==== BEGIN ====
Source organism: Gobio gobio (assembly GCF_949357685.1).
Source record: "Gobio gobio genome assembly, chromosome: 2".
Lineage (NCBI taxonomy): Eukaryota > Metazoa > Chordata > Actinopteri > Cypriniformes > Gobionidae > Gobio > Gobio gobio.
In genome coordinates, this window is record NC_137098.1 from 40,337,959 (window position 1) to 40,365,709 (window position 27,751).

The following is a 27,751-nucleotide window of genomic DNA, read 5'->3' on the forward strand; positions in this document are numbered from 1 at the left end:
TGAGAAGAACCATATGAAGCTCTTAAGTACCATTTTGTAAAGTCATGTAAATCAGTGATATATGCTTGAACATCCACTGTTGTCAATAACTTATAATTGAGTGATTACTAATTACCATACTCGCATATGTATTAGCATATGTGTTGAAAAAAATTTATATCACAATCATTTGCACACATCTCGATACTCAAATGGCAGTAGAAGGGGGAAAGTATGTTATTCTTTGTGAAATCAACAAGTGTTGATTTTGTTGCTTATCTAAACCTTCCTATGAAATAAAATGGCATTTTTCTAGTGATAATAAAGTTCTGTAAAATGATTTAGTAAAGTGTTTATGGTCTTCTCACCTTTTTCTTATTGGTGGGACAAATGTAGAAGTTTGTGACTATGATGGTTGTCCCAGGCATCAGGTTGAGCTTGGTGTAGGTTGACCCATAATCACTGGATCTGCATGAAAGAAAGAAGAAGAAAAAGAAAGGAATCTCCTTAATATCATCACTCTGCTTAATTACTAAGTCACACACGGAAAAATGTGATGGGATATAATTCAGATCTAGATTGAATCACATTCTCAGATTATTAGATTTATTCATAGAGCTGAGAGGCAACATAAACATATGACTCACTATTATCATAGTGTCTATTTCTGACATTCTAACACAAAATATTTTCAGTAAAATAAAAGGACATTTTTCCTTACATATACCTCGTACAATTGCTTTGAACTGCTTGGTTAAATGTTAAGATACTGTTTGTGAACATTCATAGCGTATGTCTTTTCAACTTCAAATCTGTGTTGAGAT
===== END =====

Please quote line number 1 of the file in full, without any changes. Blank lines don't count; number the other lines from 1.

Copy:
Source organism: Gobio gobio (assembly GCF_949357685.1).